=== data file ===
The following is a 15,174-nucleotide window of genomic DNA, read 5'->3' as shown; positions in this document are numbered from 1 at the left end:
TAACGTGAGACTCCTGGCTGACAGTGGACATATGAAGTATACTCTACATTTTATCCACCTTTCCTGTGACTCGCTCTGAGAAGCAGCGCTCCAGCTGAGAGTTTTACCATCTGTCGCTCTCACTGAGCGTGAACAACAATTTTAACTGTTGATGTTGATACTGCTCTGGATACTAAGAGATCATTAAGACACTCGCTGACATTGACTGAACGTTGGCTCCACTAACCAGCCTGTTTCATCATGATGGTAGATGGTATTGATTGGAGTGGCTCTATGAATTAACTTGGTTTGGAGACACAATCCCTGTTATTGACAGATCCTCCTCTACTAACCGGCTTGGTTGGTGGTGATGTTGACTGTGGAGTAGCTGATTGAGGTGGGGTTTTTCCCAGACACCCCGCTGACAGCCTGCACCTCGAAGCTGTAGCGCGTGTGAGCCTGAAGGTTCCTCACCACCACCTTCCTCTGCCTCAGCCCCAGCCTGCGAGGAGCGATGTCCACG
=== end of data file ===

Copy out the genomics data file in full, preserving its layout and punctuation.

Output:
The following is a 15,174-nucleotide window of genomic DNA, read 5'->3' as shown; positions in this document are numbered from 1 at the left end:
TAACGTGAGACTCCTGGCTGACAGTGGACATATGAAGTATACTCTACATTTTATCCACCTTTCCTGTGACTCGCTCTGAGAAGCAGCGCTCCAGCTGAGAGTTTTACCATCTGTCGCTCTCACTGAGCGTGAACAACAATTTTAACTGTTGATGTTGATACTGCTCTGGATACTAAGAGATCATTAAGACACTCGCTGACATTGACTGAACGTTGGCTCCACTAACCAGCCTGTTTCATCATGATGGTAGATGGTATTGATTGGAGTGGCTCTATGAATTAACTTGGTTTGGAGACACAATCCCTGTTATTGACAGATCCTCCTCTACTAACCGGCTTGGTTGGTGGTGATGTTGACTGTGGAGTAGCTGATTGAGGTGGGGTTTTTCCCAGACACCCCGCTGACAGCCTGCACCTCGAAGCTGTAGCGCGTGTGAGCCTGAAGGTTCCTCACCACCACCTTCCTCTGCCTCAGCCCCAGCCTGCGAGGAGCGATGTCCACG